I’ve ordered lots of trees and bramble fruits for our orchard this year; I keep seeing these things bringing higher and higher outrageous prices and decided THIS year I’d get the orchard booted up. Okay, but every day now, I’m getting a box or plastic bag full of trees and plants! The best have come from Starks and Fedco, although I did get some AWESOME Hanson’s bush cherries from Exciting Gardens, which I didn’t expect. The worst were from Gurneys, arriving four weeks ahead of decent planting time here in northern Minnesota, when we had two feet of snow on the ground…and another two feet three days later. I’m sure those folks have internet access and could see weather patterns across the country. But evidently, they don’t care. So no more Gurneys orders for me!
I’ve got almost everything in, the day it came or as soon as we had DIRT showing. So far, so good. I always soak the trees/plants a couple of hours before I plant them, in case they’re partially dehydrated, so I’ve got a mop bucket in the tub full of fresh water…and trees! I’m so excited and our weather’s helping out with nice warm days and rain periodically. Wish us luck!
I was looking at another homestead blog and the topic of health insurance was mentioned. Do you have health insurance? Through the state or paid for by yourself? This other blog stated thay were a homesteader and used the state health insurance program. Is this really self reliance? Depending on the government and fellow tax payers to pay thier insurance? My opinion is no, this is not self reliance, it is using your neighbors to pay your way. I am a very conservative person and do not believe in anyone paying my way. I work hard for a living and don’t think my hard earned money should be given to someone else. Just curious as to what your thinking was on this issue.
In a way, David and I are lucky. As my late husband, Bob, had a 100% service connected disability through the VA (agent orange), David and I receive survivors’ benefits which include CHAMP VA insurance. I don’t feel this is putting our health care on our neighbors, as Bob died as a result of his service in the Marine Corps, in Vietnam. It’s lucky we DID have the insurance, as my cancer surgery and treatment, and last summer, David’s bout with flesh eating bacteria would have really, really hurt us financially.
There is a Christian share-pay type of medical help, where thousands of people are banding together to help share the burden of each others’ medical care. If we did not have health insurance, I would seriously consider joining this group. www.medi-share.org It is not an insurance company, but a co-op of sorts.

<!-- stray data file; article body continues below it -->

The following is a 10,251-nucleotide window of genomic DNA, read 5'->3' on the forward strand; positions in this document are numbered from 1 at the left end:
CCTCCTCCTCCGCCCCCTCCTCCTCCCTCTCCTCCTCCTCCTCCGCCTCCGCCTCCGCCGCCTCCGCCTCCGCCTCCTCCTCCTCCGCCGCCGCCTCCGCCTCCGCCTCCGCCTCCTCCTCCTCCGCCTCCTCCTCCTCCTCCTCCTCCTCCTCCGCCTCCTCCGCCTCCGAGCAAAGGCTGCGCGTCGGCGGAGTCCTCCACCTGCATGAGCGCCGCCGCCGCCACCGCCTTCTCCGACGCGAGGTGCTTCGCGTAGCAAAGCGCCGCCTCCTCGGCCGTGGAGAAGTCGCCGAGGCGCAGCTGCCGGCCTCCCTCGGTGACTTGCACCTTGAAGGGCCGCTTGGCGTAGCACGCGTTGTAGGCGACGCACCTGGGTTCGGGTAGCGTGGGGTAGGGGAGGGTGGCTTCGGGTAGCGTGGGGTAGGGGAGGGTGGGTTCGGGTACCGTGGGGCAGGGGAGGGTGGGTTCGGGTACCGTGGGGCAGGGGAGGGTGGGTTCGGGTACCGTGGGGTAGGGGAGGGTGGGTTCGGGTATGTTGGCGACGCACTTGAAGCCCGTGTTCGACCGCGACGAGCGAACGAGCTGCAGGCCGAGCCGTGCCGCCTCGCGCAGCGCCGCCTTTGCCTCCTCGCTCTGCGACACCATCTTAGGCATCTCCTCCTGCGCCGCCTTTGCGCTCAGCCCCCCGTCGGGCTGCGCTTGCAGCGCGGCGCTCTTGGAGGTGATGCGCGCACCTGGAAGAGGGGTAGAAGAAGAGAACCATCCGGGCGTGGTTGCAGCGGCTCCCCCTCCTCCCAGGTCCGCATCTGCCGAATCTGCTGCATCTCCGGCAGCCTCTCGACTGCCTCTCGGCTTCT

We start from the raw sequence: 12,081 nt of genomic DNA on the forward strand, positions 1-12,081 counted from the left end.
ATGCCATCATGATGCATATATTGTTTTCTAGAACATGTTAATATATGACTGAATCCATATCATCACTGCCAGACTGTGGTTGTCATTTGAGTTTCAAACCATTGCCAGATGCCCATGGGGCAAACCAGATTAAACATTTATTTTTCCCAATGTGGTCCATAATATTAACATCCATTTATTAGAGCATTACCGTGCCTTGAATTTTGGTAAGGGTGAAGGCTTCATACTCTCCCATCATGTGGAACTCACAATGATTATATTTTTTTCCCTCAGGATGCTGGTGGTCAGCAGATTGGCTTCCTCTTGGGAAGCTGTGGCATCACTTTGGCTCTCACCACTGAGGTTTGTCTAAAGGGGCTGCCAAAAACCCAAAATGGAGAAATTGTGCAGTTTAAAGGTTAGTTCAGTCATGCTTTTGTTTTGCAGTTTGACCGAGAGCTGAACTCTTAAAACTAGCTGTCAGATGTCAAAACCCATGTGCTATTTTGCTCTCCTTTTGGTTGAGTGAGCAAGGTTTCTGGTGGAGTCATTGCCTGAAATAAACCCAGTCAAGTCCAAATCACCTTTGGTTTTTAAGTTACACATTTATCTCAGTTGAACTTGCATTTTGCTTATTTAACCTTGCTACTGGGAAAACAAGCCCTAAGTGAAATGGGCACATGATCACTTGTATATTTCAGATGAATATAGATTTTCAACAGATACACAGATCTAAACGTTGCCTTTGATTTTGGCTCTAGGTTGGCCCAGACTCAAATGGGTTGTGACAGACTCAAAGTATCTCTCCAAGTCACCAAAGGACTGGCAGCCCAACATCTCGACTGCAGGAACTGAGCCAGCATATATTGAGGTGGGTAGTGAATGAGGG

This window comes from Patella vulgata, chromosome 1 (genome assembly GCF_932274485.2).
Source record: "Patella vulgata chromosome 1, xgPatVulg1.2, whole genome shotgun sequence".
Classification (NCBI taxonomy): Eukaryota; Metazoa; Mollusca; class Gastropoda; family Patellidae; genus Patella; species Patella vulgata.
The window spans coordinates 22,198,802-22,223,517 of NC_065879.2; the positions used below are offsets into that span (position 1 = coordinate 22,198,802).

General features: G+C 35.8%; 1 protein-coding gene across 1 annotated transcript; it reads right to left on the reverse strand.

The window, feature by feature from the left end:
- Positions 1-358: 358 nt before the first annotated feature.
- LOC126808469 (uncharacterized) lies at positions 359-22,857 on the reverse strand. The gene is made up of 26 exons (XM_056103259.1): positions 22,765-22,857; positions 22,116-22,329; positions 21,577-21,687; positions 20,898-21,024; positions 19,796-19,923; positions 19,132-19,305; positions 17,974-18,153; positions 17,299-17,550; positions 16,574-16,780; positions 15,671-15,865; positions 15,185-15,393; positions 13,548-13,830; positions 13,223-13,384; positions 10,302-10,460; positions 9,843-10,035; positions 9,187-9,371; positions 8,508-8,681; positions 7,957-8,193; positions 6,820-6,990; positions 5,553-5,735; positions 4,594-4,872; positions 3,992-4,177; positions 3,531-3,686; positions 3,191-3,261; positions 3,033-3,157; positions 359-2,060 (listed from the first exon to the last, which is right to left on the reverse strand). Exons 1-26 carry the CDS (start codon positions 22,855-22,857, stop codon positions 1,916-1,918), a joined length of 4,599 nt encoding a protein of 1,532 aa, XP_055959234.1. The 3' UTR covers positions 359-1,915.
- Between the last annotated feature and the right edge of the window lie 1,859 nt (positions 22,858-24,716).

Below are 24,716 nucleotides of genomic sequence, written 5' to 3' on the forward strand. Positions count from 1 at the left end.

There IS no perfect answer for homesteaders. Some opt for just letting nature take its course, but I couldn’t have done this when David was suffering so badly with the flesh eating bacteria, knowing that he would die without treatment. End of story. — Jackie
Thanks for the articles
I just wanted you to know how much your articles mean to me and how much help they have been since we have got our own 10 acre with pigs goats and chickens and horses.
Thanks a lot, Mary. I really enjoy the interaction with fellow homesteaders in the magazine and blog. I’ll bet you’re having the time of your life on your new homestead! — Jackie
Buying hypodermic needles
Where can I buy hypodermic needles for my medical kit, like you suggest?
You can buy them at any farm and ranch store, on the internet from such sources as Nasco or Hoeggers Goat Supply. Or the next time you are at your vet’s, ask him/her for a few. Just explain why you want ‘em or you MIGHT get a few raised eyebrows. Stores just sell them without a problem. Farmers and ranchers use them by the box with vaccinations, antibiotics, etc. — Jackie
I will be cooking for a crowd and making a large quantity of chili, which will include pre-canned kidney beans. I would like to can the leftovers. Do I still process the chili for the longest time for pints and quarts? I have the same question for soups with meat, meat pasta sauces, stews, etc. Usually, I freeze these, but now that I finally have a pressure canner, I would really like to use this method.
Yes, you can certainly can up your leftovers. And yes, you still need to process them for the full 75 minutes for pints and 90 minutes for quarts, regardless if they have been precooked or not. — Jackie
No yolk in chicken egg